There’s an important cover story with a terrible title in the upcoming edition of the Atlantic. In ” Why Are Young People Having So Little Sex?” senior Atlantic editor Kate Julian explores the reasons why twenty- and thirty-somethings (aka millennials) aren’t having sex the way their 1960s parents did, a phenomenon that’s deemed particularly perplexing considering how sexually liberal our culture has become.
Despite the large number of people who believe sex between unmarried adults isn’t wrong, despite the fact that birth control can be obtained for free and the morning-after pill is readily available, “teenagers and young adults are having less sex,” writes Julian.
In her interviews with experts, as well as with the demographic in question, Julian explores the reasons why young people are having less sex and identifies a number of factors, including the rise of technology and widespread porn use.
Unfortunately, she spent far fewer paragraphs on the real issue: The modern generation was specifically taught to give up on love and to focus on themselves and their careers instead.
It’s not like this is a secret. The evidence is all around. Moreover, Julian’s subjects told her as much. “There’s immense pressure,” one man said, from parents and other authority figures “to focus on the self at the expense of relationships” — pressure, Julian concedes, other 20-somethings assured her extends through college. “You’re supposed to have so much before you can get into a relationship,” another woman told her.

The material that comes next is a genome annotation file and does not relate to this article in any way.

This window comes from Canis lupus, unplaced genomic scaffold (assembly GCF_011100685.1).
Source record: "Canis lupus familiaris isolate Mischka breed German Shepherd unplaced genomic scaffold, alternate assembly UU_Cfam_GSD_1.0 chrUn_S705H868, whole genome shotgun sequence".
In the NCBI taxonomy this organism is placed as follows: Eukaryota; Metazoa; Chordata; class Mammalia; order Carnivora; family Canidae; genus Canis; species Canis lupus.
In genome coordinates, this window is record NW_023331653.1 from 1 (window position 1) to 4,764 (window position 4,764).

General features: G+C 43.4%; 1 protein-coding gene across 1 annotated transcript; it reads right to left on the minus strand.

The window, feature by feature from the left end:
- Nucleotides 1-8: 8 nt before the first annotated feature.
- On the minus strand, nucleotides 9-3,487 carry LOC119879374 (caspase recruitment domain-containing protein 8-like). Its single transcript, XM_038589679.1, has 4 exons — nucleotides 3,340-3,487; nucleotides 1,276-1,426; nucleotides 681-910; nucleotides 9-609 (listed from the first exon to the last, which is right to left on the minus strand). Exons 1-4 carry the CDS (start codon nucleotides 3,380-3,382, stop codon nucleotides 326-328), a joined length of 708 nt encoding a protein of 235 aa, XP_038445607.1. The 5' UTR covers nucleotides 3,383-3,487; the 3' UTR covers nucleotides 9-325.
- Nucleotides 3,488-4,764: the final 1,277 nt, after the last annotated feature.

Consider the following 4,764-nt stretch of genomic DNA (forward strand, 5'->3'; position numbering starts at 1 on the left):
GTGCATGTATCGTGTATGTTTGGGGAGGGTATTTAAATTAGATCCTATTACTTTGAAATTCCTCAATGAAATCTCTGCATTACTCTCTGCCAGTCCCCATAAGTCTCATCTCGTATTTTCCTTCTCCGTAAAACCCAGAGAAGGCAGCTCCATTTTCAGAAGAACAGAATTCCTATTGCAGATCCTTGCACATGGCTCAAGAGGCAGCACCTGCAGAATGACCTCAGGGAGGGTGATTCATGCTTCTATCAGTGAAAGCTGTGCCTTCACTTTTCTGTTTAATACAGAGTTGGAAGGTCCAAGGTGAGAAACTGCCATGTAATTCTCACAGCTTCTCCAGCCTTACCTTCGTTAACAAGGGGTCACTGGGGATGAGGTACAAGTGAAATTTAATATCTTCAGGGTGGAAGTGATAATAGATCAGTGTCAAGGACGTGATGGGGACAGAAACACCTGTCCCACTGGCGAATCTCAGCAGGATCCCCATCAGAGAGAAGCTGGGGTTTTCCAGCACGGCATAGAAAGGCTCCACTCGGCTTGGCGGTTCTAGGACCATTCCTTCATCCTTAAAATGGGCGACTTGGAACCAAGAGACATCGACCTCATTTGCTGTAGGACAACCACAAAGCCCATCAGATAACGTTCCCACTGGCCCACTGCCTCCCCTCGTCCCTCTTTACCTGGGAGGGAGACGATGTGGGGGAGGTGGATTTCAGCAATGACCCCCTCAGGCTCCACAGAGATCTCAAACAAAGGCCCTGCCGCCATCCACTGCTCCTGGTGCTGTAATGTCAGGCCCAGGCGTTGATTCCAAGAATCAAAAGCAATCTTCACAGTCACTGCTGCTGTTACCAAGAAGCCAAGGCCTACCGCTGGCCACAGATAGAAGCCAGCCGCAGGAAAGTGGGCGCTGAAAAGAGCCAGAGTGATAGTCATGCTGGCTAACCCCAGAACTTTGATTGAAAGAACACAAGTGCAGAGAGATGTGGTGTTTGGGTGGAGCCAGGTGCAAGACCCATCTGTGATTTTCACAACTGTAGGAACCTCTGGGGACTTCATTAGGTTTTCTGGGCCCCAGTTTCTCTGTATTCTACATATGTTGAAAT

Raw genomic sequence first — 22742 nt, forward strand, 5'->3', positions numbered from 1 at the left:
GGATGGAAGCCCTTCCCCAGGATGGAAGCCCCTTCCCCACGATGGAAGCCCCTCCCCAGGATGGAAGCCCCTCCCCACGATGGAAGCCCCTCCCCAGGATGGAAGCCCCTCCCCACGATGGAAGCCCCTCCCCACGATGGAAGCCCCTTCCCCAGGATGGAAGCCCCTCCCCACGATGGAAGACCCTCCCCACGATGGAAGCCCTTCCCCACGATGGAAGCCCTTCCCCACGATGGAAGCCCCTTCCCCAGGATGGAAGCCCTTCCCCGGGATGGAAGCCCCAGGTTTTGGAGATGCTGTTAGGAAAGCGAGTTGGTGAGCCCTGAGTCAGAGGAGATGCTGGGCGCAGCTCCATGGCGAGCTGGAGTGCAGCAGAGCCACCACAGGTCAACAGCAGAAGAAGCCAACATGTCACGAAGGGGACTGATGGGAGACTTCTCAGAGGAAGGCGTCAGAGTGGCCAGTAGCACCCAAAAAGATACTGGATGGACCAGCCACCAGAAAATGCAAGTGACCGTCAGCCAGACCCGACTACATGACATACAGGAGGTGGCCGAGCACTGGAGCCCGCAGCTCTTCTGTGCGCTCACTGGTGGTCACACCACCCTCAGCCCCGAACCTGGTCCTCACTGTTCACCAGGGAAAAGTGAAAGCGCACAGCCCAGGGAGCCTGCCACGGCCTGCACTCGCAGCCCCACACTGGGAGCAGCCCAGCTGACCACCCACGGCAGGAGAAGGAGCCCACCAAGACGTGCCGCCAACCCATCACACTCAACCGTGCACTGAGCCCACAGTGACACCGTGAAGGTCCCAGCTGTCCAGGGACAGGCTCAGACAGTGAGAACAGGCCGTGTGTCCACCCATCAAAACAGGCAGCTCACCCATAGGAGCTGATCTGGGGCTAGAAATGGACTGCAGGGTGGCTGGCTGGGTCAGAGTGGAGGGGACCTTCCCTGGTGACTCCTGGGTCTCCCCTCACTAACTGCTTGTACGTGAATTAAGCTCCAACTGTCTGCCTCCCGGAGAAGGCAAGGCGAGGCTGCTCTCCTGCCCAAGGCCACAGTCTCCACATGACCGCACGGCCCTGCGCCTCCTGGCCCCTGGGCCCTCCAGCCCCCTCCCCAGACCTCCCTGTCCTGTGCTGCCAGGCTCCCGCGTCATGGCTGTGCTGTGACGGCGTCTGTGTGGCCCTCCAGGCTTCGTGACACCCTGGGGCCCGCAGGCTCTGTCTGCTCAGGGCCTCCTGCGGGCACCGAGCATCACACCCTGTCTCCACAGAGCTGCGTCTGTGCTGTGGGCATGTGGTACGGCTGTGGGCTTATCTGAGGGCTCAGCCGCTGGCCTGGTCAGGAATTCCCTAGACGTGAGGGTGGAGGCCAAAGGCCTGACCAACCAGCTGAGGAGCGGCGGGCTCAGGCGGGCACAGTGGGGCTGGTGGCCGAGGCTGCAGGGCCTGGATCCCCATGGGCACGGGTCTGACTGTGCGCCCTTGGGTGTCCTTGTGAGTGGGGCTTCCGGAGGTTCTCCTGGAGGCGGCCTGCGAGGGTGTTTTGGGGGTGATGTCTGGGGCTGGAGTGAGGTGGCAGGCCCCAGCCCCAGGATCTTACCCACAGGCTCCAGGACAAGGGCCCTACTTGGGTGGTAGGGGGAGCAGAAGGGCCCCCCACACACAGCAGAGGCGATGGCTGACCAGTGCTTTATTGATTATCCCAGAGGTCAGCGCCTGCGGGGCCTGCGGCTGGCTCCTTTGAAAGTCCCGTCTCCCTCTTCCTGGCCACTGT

Yet another woman told Julian that when she was in high school, her parents, who are both professionals with advanced degrees, had discouraged relationships on the grounds that they might diminish her focus. Even today, in graduate school, this woman finds the attitude hard to shake. “Now I need to finish school, I need to get a practice going, I need to do this and this, and then I’ll think about love. But by 30, you’re like, What is love? What’s it like to be in love?”
Even Alexandra Soloman, a psychologist who teaches an extremely popular course called Marriage 101 at Northwestern University, says students have absorbed the idea that love is secondary to academic and professional success. “Over and over,” she writes, “my undergraduates tell me they try hard not to fall in love during college, imagining that would mess up their plans.”
The real concern, in other words, isn’t that young people are having less sex but that they’re unable to form attachments.
An actual relationship with the opposite sex eludes them. Young people are afraid of commitment, and they’re afraid of intimacy. As Julian notes, one survey of more than 20,000 college students found the “median number of hookups over a four-year college career is five — a third of which involved only kissing and touching.”
That’s not a sex recession — that’s a connection recession. It shows an inability to care.
Why wasn’t that the focus of the cover story?